#### Toy Example

We want to fit a simple line $y=wx$ with $w=2.5$. Of course when we start, we don’t know $w$.

We randomly select a value for $w$ and we have some loss associated with that:

\[\mathcal{L} = \frac{1}{N}\sum_i^N (y_i-wx_i)^2\]If we step through values for $w$ systematically, we can built out a plot of the loss surface. Because this in 1D we can easily visualize it, exactly.

As we expect, we see a minimum for $\mathcal{L}$ when $w=2.5$. In practice, we wouldn’t want to generate this plot. The problem would quickly become intractable if you were to search over every permutation of parameters. Instead, we want to use gradient decent to iteratively converge on the correct $w$.

\[w \leftarrow w - \eta \frac{d\mathcal{L}}{dw},\]To find the optimal learning rate, $\eta$, we randomly select a value for $w$. Lets say we pick “8”. For $w=8$ there’s a loss associated with that: ~1e3, given by the above graph.

We then take a tiny step, which is determined by the smallest learning rate we want to use (`min_lr`

in the example implementation code), and recalculate our loss. We didn’t move very far, so our loss is about the same, ~1e3.

We keep doing that, slowly increasing the $\eta$ each time. Eventually, we’ll find a point where we start moving down the loss function faster. We can see this if we plot our loss vs the lr during this exploration.

We’re interested in the region where we’re moving down the loss function the fastest, i.e. the region of the largest change in loss for a given learning rate. So, we select ~1e-2 as our optimal learning rate.

We can repeat this experiment multiple times. Even though we initialize our $w$ at different points on the loss surface, we see the optimal learning rate works out to be the same.

#### Theoretical justification

We can confirm this number analytically with the mechanics outlined by Goodfellow 4.3.1. We start by taking a Taylor expansion of the loss function about the point $w_i$. This $w_i$ is our arbitrary initial point.

\[\mathcal{L}(w) \approx \mathcal{L}(w_i) + (w-w_i)\mathcal{L}'\Bigr|_{w=w_i} + \frac{1}{2}(w-w_i)^2 \mathcal{L}''\Bigr|_{w=w_i}\]We can evaluate this function at an arbitrary distance away from our initial point:

\[w=w_i + \eta\mathcal{L}'\Bigr|_{w=w_i}.\]Such that we’ve defined this distance as a function of our learning rate $\eta$.

Now, we know the loss will be at a minimum when $\mathcal{L’(w)}=0$. Let’s call this final target location $w_f$. Our optimal learning rate, $\eta^*$, will then be one where we can take one single step to go from $w_i$ to $w_f$.

\[\begin{align*} \frac{d}{dw}\mathcal{L}(w)\Bigr|_{w=w_f} &\approx \frac{d}{dw}\left [ \mathcal{L}(w_i) + (w-w_i)\mathcal{L}'\Bigr|_{w=w_i} + \frac{1}{2}(w-w_i)^2 \mathcal{L}''\Bigr|_{w=w_i} \right ]_{w=w_f} \\ &\approx \mathcal{L}'\Bigr|_{w=w_i} + (w_f - w_i)\mathcal{L}''\Bigr|_{w=w_i} \\ &= 0 \\ \end{align*}\]Solving for our optimal learning rate, we get the following relation:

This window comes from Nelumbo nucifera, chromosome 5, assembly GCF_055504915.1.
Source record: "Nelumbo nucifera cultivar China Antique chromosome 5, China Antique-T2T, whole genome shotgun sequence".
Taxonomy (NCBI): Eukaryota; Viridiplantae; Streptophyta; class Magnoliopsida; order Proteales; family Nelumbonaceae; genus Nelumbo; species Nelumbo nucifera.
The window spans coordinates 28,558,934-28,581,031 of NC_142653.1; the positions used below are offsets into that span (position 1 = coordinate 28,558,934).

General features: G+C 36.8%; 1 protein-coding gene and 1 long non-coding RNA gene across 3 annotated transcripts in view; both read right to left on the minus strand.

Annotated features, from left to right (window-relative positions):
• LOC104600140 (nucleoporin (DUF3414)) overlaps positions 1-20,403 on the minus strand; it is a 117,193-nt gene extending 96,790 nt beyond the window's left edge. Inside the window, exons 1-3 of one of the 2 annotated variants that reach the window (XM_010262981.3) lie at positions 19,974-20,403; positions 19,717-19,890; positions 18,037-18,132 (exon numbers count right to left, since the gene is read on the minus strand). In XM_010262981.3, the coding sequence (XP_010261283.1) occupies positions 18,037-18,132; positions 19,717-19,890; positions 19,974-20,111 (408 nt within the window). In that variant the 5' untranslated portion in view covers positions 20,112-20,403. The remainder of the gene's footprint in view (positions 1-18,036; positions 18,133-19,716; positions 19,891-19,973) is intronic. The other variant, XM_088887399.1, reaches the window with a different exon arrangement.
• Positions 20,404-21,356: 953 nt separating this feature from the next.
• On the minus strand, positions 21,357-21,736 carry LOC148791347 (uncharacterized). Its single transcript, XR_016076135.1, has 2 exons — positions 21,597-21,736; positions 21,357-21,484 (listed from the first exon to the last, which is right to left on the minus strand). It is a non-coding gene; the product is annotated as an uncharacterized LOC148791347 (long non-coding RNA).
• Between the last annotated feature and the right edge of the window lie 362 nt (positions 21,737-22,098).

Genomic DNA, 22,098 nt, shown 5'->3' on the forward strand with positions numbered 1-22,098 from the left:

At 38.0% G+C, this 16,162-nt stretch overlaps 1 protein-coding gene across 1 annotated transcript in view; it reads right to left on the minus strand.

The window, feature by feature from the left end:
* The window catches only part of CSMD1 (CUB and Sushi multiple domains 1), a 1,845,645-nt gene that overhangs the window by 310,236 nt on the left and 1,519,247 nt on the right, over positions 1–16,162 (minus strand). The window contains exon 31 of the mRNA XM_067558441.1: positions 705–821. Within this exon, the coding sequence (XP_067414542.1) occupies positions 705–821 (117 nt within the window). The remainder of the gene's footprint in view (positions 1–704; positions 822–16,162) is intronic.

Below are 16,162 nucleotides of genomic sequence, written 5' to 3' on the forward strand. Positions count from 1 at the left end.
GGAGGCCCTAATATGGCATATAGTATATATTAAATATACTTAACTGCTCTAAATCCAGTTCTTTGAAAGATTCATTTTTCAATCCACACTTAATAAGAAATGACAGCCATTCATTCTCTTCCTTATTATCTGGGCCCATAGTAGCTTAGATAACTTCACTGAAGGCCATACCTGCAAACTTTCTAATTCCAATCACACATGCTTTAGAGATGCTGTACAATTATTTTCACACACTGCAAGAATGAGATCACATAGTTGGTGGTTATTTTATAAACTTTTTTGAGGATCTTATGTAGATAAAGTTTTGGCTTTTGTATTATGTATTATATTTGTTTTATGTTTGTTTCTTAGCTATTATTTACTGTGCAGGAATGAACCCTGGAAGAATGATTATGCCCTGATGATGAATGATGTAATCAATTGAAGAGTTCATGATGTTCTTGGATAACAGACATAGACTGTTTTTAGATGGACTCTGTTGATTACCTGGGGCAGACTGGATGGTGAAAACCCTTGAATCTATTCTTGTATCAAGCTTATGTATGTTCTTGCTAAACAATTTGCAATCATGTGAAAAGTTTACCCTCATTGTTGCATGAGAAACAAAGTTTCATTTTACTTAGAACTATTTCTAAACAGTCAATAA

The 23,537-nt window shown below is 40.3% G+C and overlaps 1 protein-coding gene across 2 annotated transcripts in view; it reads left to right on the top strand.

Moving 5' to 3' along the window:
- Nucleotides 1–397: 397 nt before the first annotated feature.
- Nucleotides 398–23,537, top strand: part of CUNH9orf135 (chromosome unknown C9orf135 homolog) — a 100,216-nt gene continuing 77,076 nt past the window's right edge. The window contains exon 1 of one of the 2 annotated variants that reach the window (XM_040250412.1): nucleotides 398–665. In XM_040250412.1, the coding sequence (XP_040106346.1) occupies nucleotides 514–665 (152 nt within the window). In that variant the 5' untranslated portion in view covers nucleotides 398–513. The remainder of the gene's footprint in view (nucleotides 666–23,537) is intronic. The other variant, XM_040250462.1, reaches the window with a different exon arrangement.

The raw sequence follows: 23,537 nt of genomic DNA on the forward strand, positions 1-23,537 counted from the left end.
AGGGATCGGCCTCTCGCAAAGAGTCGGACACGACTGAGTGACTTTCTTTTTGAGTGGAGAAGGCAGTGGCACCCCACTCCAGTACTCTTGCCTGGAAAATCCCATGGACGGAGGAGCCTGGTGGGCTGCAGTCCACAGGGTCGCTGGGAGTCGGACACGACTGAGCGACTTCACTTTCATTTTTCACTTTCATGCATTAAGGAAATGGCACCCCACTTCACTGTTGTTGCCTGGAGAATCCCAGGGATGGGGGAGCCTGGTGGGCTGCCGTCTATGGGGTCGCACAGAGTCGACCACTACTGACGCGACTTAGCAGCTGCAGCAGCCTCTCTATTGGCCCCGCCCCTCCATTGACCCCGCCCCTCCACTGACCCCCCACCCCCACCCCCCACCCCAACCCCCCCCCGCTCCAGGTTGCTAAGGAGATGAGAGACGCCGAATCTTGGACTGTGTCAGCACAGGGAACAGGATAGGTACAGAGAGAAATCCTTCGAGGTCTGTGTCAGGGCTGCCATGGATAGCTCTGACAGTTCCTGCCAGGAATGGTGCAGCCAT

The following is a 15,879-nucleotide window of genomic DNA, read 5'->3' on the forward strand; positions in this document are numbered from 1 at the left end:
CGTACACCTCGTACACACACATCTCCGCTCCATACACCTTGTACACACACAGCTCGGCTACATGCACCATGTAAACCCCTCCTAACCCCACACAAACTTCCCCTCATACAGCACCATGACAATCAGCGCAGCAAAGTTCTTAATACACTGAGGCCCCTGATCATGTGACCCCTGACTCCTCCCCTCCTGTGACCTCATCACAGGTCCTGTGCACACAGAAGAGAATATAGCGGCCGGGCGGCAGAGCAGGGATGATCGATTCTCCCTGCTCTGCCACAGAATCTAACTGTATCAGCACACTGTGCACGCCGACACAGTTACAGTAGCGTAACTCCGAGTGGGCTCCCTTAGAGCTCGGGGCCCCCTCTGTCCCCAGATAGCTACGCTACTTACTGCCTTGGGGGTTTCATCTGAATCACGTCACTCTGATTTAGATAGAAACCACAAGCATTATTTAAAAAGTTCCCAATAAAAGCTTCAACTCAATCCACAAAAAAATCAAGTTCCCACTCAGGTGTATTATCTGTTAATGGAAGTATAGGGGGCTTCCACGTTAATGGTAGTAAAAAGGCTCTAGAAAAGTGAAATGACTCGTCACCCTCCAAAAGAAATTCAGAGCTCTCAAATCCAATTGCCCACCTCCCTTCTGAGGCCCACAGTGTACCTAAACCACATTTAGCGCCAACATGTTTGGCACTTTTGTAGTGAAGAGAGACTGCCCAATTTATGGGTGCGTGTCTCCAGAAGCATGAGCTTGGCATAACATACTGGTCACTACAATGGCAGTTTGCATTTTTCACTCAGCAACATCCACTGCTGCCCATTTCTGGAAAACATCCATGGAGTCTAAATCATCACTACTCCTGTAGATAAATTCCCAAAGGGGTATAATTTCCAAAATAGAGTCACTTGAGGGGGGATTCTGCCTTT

\[\eta^* = \frac{1}{\mathcal{L}''\Bigr|_{w=w_i}}\]Taking the second derivative of our loss function

\[\begin{align*} \frac{d^2}{dw^2}\mathcal{L} \Bigr|_{w=w_i} &= \frac{1}{N}\sum_i^N \frac{d^2}{dw^2} (y_i-wx_i)^2 \\ &= \frac{1}{N} \sum_{i}^{N} x_i^2 \frac{d^2}{dw^2} (w_f - w)^2 \\ &= \frac{1}{N} \sum_{i}^{N} x_i^2 w_f \\ \end{align*}\]we confirm that the optimal learning rate will be independent of $w_i$.

Substituting in our values above: $w_f=2.5$ and $x$ to be 100 points in the range $[0, 10)$. We get our optimal learning rate to be:

\[\eta* = 1.2\mathrm{e}{-2}\]This will get us to the bottom in one step. And sure enough, if we examine our derived value on the loss v lr plots above, we see a minimum at this location - showing that we’ve reached the bottom on the loss surface.

Now, in practice (e.g. the VGG-56 loss surface, above), the Taylor series is unlikely to remain accurate for large $\eta$ [Goodfellow 4.3.1]. So, we pick a more conservative value to avoid over shooting our minima. 1e-2 is a pretty good choice, which is encouraged by our learning-rate finder.

## Additional Notes

### Other methods for controlling learning rate

- Cyclical Learning Rates
- Transfer learning and Freezing Layers
- Differential Learning Rates

### Local minima in deep learning

Difficulty in convergence during neural network training is due to traversing saddle points, not becoming stuck in local minima. In high-dimensional problems, saddle points are surrounded by “high-error plateaus that can dramatically slow down learning”. This behavior gives the impression of the existence of a local minimum.

This was very well addressed on the Data Science Stack Exchange by David Masip. I’ll include the justification here in case the link dies.

The condition for a point on the loss-surface to be a minimum is that the Hessian matrix, $\mathcal{H}$, is positive for every value in it. Because the Hessian is symmetric, we can represent it as a diagonalized matrix:

\[\mathcal{H} = \frac{d^2 \mathcal{L}}{d w_i d w_j} = \begin{bmatrix} w_{1} & & \\ & \ddots & \\ & & w_{n} \end{bmatrix}\]Therefore, the probability the point is a minimum is the probability that every value in the Hessian is positive:

\[P(w_1 > 0, \dots, w_n > 0) = P(w_1 > 0)\cdot \cdots \cdot P(w_n > 0) = \frac{1}{2^n}\]For a point to be a maximum, we assume the same thing except that every value in the Hessian is negative. If a point is not a minimum and it is not a maximum, it must be a saddle point. Trivially, we can see the probability of this is very likely:

\[P({\rm saddle}) = 1 - P({\rm maximum}) - P({\rm minimum}) = 1 - \frac{1}{2^n} - \frac{1}{2^n} = 1 - \frac{1}{2^{n-1}}\]Such that $P({\rm saddle}) \approx 1$ for large n.